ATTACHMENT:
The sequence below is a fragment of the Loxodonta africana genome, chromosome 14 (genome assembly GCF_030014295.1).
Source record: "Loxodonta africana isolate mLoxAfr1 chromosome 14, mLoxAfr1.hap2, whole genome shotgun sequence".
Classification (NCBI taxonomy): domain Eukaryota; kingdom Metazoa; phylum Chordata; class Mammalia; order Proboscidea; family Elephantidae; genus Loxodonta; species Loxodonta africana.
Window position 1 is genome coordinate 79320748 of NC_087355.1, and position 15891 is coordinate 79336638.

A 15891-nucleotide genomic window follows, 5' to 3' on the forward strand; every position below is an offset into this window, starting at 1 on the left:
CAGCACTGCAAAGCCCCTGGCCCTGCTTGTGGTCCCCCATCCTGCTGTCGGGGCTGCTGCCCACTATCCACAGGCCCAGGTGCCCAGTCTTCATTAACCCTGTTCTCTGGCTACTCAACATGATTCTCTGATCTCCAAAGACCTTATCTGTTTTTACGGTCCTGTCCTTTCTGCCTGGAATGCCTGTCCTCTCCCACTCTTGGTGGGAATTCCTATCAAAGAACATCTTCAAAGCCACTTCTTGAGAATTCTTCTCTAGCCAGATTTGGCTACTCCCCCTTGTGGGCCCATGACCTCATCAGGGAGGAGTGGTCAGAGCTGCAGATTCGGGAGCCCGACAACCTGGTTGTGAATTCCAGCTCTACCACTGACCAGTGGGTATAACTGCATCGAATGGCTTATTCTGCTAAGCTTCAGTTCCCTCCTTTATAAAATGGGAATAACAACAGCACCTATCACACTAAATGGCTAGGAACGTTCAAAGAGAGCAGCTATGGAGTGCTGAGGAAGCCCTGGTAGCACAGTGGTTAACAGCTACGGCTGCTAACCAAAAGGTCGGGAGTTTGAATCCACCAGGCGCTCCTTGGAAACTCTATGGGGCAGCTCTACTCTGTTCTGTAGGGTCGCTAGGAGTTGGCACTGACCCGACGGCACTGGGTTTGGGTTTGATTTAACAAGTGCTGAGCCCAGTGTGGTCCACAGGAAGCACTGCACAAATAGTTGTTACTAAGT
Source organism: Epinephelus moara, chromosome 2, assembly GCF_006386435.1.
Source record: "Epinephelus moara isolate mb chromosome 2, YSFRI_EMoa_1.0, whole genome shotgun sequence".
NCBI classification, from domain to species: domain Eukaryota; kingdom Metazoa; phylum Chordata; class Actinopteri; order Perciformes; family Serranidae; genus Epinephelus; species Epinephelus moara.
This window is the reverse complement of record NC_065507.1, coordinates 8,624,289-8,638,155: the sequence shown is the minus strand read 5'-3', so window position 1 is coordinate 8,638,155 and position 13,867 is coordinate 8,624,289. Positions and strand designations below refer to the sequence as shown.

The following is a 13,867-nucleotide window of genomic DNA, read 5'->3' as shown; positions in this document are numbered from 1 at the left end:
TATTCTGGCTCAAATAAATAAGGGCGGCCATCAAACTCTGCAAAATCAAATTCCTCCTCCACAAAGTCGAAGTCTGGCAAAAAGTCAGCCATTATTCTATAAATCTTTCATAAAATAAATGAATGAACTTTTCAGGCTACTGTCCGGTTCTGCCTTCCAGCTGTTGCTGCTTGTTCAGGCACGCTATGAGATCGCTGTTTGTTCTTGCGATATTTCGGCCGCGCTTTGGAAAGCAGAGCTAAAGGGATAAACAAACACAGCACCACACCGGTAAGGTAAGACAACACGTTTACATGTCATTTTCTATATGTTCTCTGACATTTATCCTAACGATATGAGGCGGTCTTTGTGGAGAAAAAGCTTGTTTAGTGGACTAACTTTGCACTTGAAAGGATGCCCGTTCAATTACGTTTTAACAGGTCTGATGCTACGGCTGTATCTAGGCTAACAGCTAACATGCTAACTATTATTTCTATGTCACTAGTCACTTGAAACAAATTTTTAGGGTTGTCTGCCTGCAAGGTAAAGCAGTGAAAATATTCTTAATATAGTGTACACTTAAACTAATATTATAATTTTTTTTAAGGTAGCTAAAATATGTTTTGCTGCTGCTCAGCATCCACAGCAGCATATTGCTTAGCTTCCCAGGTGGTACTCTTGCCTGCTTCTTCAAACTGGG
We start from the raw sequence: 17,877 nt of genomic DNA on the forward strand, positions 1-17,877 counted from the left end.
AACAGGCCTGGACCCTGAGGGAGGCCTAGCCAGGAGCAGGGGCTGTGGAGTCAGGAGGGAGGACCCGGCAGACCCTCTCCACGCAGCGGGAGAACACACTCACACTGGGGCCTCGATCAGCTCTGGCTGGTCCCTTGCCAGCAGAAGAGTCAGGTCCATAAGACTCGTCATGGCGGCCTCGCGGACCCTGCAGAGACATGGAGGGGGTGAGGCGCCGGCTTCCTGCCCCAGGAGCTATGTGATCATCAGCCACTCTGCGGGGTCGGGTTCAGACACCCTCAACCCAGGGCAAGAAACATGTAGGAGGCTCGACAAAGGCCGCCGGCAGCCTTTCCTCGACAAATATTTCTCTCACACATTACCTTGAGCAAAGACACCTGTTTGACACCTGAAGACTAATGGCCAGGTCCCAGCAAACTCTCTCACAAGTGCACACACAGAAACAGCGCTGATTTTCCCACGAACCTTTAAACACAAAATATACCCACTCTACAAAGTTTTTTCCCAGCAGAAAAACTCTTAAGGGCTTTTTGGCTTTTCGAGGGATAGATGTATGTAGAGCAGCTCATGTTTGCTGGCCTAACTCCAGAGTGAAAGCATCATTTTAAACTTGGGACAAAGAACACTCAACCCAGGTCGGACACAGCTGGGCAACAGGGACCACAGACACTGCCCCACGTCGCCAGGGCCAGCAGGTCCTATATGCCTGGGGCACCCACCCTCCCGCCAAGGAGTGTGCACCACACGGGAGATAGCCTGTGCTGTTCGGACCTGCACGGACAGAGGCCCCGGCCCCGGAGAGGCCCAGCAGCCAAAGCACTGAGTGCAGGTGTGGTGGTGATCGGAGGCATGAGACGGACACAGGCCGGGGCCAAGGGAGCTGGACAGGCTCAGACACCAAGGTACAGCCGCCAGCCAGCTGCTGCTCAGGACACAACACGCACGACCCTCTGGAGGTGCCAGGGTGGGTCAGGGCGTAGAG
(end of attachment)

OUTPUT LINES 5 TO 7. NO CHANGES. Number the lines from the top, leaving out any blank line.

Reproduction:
A 15891-nucleotide genomic window follows, 5' to 3' on the forward strand; every position below is an offset into this window, starting at 1 on the left:
CAGCACTGCAAAGCCCCTGGCCCTGCTTGTGGTCCCCCATCCTGCTGTCGGGGCTGCTGCCCACTATCCACAGGCCCAGGTGCCCAGTCTTCATTAACCCTGTTCTCTGGCTACTCAACATGATTCTCTGATCTCCAAAGACCTTATCTGTTTTTACGGTCCTGTCCTTTCTGCCTGGAATGCCTGTCCTCTCCCACTCTTGGTGGGAATTCCTATCAAAGAACATCTTCAAAGCCACTTCTTGAGAATTCTTCTCTAGCCAGATTTGGCTACTCCCCCTTGTGGGCCCATGACCTCATCAGGGAGGAGTGGTCAGAGCTGCAGATTCGGGAGCCCGACAACCTGGTTGTGAATTCCAGCTCTACCACTGACCAGTGGGTATAACTGCATCGAATGGCTTATTCTGCTAAGCTTCAGTTCCCTCCTTTATAAAATGGGAATAACAACAGCACCTATCACACTAAATGGCTAGGAACGTTCAAAGAGAGCAGCTATGGAGTGCTGAGGAAGCCCTGGTAGCACAGTGGTTAACAGCTACGGCTGCTAACCAAAAGGTCGGGAGTTTGAATCCACCAGGCGCTCCTTGGAAACTCTATGGGGCAGCTCTACTCTGTTCTGTAGGGTCGCTAGGAGTTGGCACTGACCCGACGGCACTGGGTTTGGGTTTGATTTAACAAGTGCTGAGCCCAGTGTGGTCCACAGGAAGCACTGCACAAATAGTTGTTACTAAGT
Source organism: Epinephelus moara, chromosome 2, assembly GCF_006386435.1.